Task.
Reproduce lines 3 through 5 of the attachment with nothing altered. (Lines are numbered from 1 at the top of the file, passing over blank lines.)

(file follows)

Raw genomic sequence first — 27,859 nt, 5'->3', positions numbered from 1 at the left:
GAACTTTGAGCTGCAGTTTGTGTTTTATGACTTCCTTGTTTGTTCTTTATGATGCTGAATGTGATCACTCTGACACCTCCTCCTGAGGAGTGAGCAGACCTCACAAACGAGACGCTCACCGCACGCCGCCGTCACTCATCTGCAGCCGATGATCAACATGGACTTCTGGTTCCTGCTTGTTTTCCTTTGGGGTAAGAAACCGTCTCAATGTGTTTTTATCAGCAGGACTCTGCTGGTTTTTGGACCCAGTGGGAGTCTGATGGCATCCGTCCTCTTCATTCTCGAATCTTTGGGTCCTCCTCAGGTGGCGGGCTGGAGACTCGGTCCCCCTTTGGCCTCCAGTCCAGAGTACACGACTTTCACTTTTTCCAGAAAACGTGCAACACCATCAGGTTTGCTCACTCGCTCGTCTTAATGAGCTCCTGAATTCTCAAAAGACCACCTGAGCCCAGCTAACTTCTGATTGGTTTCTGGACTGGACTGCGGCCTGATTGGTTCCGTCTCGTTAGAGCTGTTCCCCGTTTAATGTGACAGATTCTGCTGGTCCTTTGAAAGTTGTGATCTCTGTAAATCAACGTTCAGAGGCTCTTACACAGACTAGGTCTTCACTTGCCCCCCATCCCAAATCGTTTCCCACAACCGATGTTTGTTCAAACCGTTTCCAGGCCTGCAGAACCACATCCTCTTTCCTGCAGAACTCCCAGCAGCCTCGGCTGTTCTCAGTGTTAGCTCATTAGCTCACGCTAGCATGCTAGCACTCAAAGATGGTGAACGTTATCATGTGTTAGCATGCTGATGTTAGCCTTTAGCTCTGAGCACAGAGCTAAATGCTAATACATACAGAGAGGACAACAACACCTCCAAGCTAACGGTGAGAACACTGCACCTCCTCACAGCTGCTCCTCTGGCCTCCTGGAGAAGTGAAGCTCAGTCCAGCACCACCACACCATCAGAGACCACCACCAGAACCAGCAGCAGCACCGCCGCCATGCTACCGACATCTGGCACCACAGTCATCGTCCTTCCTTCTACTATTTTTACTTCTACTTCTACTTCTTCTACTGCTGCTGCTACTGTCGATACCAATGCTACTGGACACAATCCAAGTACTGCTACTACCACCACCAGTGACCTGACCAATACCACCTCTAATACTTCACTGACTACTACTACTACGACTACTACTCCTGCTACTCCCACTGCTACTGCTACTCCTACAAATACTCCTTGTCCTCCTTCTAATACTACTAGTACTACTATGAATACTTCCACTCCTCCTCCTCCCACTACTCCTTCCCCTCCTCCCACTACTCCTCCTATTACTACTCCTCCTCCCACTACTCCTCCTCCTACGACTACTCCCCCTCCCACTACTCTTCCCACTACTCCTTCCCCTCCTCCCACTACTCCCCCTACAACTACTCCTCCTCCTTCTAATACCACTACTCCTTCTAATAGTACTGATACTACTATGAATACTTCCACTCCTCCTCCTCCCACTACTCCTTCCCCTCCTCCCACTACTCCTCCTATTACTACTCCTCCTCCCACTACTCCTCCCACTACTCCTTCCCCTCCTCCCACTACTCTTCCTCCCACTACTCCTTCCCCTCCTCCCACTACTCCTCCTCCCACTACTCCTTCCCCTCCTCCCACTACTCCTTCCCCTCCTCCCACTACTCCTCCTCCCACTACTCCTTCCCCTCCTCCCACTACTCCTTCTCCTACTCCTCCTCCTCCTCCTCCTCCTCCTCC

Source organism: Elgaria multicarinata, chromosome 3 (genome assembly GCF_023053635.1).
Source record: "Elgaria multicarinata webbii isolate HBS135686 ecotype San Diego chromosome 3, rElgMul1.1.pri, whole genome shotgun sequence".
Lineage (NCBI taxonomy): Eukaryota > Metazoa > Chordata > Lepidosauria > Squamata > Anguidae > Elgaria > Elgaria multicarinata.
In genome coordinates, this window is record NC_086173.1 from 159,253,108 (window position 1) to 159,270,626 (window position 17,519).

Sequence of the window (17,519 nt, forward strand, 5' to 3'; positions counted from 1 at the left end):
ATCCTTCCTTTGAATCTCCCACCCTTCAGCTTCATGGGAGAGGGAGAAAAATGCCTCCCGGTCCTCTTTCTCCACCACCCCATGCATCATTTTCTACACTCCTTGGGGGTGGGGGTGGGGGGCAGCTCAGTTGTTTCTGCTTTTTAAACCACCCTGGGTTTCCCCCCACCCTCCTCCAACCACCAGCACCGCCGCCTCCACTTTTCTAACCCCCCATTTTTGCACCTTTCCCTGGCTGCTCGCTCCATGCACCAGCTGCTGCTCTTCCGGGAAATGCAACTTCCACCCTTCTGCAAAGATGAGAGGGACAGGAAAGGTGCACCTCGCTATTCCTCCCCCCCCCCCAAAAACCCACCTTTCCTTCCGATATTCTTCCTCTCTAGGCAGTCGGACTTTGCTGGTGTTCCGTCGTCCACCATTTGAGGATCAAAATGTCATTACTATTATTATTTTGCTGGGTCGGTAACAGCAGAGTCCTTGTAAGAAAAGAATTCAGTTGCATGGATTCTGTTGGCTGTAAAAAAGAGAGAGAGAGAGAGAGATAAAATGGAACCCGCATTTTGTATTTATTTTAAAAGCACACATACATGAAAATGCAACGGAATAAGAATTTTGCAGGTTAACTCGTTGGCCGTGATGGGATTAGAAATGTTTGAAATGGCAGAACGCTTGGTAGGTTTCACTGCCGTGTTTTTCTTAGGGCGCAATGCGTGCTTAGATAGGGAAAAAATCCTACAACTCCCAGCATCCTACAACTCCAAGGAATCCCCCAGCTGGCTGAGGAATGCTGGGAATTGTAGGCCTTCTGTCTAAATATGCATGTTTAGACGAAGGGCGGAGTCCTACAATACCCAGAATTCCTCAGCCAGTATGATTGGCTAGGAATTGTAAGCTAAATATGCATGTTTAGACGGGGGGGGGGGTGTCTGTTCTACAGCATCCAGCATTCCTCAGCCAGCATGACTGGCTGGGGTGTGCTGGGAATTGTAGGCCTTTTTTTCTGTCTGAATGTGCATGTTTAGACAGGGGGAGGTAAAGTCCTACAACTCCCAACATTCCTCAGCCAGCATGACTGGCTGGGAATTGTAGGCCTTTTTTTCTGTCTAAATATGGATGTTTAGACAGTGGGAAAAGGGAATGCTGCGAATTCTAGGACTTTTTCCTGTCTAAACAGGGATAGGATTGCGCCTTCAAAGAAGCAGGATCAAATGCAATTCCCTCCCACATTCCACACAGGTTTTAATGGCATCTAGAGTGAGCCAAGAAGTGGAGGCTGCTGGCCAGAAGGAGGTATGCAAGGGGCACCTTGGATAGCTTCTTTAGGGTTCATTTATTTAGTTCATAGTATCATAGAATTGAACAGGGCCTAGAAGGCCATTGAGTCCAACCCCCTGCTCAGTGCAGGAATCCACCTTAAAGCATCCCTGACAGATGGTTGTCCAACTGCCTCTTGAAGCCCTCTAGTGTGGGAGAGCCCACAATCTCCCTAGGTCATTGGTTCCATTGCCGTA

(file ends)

Source organism: Elgaria multicarinata, chromosome 3 (genome assembly GCF_023053635.1).
Source record: "Elgaria multicarinata webbii isolate HBS135686 ecotype San Diego chromosome 3, rElgMul1.1.pri, whole genome shotgun sequence".
Lineage (NCBI taxonomy): Eukaryota > Metazoa > Chordata > Lepidosauria > Squamata > Anguidae > Elgaria > Elgaria multicarinata.